Opinions differ on the merits of Yank cars: Too big, too thirsty, too soft, too brash, underbraked, etc. Underpowered, however, is rarely part of the equation. Often, the marriage of British design and American horsepower creates magic that is both exhilarating to drive and easy on the wallet to maintain. Here are five of our favourites:
With style by Touring of Milan refined by Vignale, Dunlop Maxaret anti-lock brakes and Ferguson all-wheel drive, the FF was a truly special car. It was also heavy, weighing in at over two tonnes. A Chrysler 6.3-litre V-8 was just the thing to make the FF the performer that it needed to be.
Like the Interceptor, the Gordon-Keeble was a looker with Italian origins. Styled by a young Giorgetto Giugiaro, the glass fibre GK was far lighter than the Jensen, and with a Corvette-sourced V-8 and a four-speed, it was far sportier. Sadly, fewer than 100 were built, and although the vast majority survive, supply will never be equal to demand.
The Cobra was the brainchild of American chicken-farmer-turned-racer Carroll Shelby, who believed that there was no British car that couldn’t be improved with an infusion of American horsepower. While it’s debatable that the sublime AC Ace needed improving of any sort, the addition of the 271-hp 4.7-litre high performance Ford Mustang engine made for a far more dramatic car than either the Bristol or 2.6-litre Ford Zephyr-powered Ace could ever aspire to be. The leaf spring (4.2- and 4.7-litre Cobras) and coil spring (7-litre Cobras) versions are the most desirable Anglo-American sports cars on the planet.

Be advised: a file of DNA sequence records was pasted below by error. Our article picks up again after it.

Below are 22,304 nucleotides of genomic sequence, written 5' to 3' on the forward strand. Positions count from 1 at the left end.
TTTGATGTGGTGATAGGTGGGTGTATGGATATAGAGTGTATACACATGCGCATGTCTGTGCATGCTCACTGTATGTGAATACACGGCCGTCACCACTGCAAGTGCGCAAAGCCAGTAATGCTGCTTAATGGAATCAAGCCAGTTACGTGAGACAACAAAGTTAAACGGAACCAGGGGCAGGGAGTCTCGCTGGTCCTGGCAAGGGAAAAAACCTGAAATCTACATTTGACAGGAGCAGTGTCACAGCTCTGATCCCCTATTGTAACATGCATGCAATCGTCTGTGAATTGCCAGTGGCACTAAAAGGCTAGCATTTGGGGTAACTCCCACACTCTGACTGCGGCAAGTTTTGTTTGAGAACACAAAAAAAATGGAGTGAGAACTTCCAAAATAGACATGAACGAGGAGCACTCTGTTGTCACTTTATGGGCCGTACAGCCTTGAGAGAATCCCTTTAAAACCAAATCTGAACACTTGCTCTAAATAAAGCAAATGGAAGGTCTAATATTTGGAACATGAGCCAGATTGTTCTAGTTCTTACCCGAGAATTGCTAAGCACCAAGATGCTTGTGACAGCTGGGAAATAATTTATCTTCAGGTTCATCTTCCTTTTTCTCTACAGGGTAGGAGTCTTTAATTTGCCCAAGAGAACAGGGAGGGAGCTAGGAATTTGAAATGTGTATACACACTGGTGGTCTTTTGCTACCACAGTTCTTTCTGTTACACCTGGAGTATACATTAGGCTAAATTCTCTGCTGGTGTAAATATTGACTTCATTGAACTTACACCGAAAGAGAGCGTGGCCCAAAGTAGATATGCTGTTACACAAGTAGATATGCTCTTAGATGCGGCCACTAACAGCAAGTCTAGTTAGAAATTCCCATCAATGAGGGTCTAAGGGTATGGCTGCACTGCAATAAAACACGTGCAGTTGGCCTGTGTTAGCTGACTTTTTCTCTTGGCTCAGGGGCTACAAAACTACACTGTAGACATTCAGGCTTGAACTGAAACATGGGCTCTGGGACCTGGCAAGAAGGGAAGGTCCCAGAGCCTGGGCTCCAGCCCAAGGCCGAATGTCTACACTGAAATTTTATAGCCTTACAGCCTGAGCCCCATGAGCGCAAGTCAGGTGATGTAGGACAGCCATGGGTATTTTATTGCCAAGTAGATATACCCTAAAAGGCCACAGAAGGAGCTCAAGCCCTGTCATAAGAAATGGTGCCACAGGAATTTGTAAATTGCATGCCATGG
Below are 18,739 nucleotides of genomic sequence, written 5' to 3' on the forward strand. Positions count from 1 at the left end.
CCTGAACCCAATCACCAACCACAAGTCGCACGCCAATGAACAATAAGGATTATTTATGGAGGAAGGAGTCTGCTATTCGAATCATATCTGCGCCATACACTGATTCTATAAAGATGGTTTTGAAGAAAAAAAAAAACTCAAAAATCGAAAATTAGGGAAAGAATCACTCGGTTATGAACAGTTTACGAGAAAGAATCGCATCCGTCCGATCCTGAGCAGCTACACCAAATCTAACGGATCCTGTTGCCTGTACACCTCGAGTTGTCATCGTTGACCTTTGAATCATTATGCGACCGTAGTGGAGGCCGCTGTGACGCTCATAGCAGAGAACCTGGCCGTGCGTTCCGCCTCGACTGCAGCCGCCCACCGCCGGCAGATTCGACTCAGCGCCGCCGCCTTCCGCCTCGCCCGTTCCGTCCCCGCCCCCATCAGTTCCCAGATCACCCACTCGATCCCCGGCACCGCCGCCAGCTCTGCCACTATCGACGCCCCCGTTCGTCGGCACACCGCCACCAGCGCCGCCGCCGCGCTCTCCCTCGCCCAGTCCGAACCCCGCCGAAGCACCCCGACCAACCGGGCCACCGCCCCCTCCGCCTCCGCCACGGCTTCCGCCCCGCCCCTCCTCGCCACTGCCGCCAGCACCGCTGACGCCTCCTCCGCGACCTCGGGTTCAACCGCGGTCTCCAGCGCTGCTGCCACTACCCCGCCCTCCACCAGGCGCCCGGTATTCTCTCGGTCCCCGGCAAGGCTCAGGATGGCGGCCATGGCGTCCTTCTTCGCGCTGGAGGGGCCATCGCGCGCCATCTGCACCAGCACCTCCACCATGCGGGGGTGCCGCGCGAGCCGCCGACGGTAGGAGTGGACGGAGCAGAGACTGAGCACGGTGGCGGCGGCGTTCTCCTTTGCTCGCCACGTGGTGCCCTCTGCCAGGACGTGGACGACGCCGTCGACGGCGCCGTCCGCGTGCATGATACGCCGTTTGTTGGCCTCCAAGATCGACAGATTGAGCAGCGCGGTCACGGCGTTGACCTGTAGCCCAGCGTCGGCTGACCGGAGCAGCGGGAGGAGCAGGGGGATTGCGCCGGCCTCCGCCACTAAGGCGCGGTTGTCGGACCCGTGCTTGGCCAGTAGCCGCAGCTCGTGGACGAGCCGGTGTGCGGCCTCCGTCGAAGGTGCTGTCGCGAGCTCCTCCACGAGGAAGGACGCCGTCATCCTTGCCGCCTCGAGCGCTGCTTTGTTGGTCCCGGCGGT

Sidney Allard predated Carroll Shelby in combining a British sporting car with an American engine. Primarily using heavy Cadillac V-8s, the J2X went like the clappers but its crude suspension could make it a handful. Like the Cobra, replicas abound.
Yet another project that involved the aforementioned Mr. Shelby at the behest of Rootes’ West Coast American sales director. Shelby and Ken Miles actually produced one prototype each that turned the rather posh Alpine into a potential E-Type and Corvette competitor. MK I and MKIA cars used Ford’s 4.2-litre V-8, while the rare MK II cars employed the larger 4.7-litre. Beware of converted Alpines referred to as “Tipines” or “Algers.”